medicinal uses and 8 states made it legal for any kind of use. They state that more than 60% of

Americans favor marijuana legalization. The article talks about how weed prohibition has done

more damage to public health than marijuana itself. This means that weed being illegal has been

more harmful to people than weed being legal and used. They say that during alcohol

prohibition, alcohol consumption decreased. But marijuana use has increased during prohibition.

With all of the evidence of medical marijuana helping people cope and cure many different

illnesses, it is hard to still agree that medical marijuana should not be legalized. But still, many

people think that it should remain or become illegal again in all states.

Along with marijuana being a beneficial medical treatment and lowering teen pot use, it

also substantially lowers crime rates. It is discussed that legalized marijuana is tied to lower

crimes like assault and murder. In 2014, The University of Texas in Dallas did a study on the

connection between crime rates and states that have legalized marijuana. The researchers

analyzed data from all 50 states from the year 1990 to 2006. In that time span, there were eleven

states that had legalized medicinal marijuana: Washington, Vermont, Rhode Island, Oregon,

Nevada, Montana, Maine, Hawaii, Colorado, California, and Alaska. Their findings were that

there was no increase in crime in the states that had legalized medical marijuana. The researchers

came to the conclusion that there was no increase, but in certain states, there was a decrease in

some violent crime such as homicide and assault.

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There was also another study performed by a team of economists titled “Is Legal Pot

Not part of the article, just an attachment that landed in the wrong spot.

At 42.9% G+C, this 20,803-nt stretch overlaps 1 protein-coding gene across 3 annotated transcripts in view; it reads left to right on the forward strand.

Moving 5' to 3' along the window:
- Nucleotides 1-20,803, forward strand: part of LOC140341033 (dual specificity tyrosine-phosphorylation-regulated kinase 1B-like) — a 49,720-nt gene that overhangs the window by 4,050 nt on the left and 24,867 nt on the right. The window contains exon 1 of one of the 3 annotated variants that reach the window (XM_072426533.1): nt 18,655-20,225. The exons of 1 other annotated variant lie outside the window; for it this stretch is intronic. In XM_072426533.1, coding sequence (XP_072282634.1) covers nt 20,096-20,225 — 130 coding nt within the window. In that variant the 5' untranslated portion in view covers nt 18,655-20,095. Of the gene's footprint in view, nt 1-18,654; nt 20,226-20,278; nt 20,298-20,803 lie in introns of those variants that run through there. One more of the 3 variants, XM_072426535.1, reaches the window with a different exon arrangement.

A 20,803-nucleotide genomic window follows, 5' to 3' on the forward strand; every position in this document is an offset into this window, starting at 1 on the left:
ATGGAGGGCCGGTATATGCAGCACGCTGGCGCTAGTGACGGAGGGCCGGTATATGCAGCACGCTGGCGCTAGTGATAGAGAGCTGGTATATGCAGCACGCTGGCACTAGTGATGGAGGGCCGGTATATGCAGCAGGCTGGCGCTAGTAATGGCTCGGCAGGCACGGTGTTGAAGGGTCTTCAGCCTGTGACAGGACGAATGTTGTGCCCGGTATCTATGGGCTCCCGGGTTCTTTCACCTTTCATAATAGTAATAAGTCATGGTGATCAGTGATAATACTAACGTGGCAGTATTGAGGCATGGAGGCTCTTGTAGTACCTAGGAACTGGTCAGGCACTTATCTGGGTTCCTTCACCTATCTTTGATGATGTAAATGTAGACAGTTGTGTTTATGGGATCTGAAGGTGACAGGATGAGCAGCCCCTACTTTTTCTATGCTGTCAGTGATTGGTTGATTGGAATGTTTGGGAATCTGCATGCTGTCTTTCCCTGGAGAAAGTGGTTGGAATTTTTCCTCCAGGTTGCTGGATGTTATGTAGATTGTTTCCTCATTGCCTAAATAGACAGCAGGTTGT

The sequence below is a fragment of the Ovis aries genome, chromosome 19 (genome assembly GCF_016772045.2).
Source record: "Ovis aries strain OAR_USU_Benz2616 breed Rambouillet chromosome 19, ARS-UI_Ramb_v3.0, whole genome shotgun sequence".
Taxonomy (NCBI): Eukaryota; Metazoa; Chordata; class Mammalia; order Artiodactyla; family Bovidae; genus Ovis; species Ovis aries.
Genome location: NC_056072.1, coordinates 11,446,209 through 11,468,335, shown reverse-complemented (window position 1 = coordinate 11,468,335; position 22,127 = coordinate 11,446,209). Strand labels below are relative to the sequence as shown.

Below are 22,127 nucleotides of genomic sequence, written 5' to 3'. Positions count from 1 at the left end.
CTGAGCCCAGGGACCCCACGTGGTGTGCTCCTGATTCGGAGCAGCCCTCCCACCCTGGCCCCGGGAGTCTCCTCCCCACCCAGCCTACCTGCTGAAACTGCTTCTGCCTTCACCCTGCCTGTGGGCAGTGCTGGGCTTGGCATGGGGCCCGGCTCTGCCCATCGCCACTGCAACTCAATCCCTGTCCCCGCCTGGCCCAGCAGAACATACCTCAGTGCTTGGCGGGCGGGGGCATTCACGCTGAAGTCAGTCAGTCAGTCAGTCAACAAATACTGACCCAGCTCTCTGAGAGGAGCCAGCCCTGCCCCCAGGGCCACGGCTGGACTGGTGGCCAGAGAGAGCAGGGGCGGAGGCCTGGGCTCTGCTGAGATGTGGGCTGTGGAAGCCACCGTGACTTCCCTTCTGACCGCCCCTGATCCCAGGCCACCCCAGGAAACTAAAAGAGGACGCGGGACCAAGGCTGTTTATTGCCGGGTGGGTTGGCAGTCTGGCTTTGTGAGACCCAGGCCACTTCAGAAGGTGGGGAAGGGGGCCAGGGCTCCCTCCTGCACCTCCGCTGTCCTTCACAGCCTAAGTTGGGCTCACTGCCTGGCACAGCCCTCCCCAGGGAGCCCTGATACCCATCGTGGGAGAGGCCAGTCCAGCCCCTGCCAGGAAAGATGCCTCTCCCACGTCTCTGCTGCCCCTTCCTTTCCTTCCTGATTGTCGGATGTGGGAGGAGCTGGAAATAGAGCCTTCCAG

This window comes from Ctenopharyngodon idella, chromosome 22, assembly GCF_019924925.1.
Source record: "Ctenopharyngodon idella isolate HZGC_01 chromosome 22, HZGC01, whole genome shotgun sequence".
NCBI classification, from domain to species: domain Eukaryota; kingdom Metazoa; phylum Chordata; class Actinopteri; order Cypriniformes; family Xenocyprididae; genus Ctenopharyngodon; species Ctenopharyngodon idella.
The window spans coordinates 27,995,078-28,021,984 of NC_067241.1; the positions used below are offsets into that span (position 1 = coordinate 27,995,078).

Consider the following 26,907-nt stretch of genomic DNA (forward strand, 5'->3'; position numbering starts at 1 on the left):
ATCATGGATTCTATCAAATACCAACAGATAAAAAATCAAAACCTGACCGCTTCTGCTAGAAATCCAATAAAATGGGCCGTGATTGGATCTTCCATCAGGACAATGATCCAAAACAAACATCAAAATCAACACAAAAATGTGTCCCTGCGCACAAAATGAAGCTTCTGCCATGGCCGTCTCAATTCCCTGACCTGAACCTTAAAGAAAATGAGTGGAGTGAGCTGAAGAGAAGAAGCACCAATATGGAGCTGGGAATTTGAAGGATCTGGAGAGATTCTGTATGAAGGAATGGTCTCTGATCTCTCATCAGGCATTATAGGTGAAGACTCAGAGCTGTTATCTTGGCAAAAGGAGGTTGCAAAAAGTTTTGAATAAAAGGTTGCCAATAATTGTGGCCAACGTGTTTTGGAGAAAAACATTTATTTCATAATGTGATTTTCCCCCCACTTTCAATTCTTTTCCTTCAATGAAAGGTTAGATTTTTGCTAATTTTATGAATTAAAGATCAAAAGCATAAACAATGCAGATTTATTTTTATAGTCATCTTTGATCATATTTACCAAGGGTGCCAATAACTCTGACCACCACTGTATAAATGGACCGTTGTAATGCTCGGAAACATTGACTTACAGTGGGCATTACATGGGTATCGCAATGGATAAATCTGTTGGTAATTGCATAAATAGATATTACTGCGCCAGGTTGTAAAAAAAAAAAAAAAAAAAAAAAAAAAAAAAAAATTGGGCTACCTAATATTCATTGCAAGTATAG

Crippling Mexican Drug Trafficking Organizations? The Effect of Medical Marijuana Laws on

US Crime,” and their results were shocking. They found that in the states along the Mexican

border that have legalized the medical use of weed, violent crime has dropped an average of

13%. The research showed marijuana laws were the most effective in California crime with a

15% reduction in violence. The least impacted state in the study was Arizona with just a 7%

drop, but that is still a good amount of decreased crime. Also, in those same states, the amount of

robbery dropped by 19%, and murder fell by 10%. This study even found that homicides that are

not related to drug trafficking dropped by a whopping 41%. As a whole, the article stresses that it

is better to regulate marijuana and allow citizens to pay taxes on it rather than make it legal when

the crime rates are so significant.

In a third article written by Pullman, an author from Washington State University in July

2018, it is discussed how David Makin, assistant professor in WSU’s Department of Criminal

Justice and Criminology, views the topic of marijuana and crime. Makin completed a study

finding that after legalization in a state, a series of things happen. Arrest rates for possession of

marijuana drop a considerable amount. After legalization in 2012, the rates dropped nearly 50%

in Colorado and over 50% in Washington. Also, the study found that violent crime clearance

rates shifted upwards, and motor vehicle theft and robbery rates increased, contradicting what

other sources and studies have found. It is very important for people to understand that marijuana

is not a drug that makes people get high and go crazy. It relaxes people and makes them think

more logically.

Most people who have done their research would agree that legalizing medical marijuana

is the way to go. But, there are some downfalls to this controversial legalization. An article was
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written by Jim Gerhardt, an Arizona citizen who works in a unit that specifically targets drug

trafficking organizations. He writes in the Arizona Capitol Times that legalizing marijuana did

not end the black market or even slow its growth. The legalization of it Colorado just gave

marijuana and the illegal drug cartel a place to thrive, allowing more crime. There was also

another article addressing the crime increase written by Bradley Zint, an author from the Los

Angeles Times. This article discusses a new study performed by UCI's Mireille Jacobson and

USC professor Tom Y. Chang concerning legalized marijuana and reduced crime rates. In their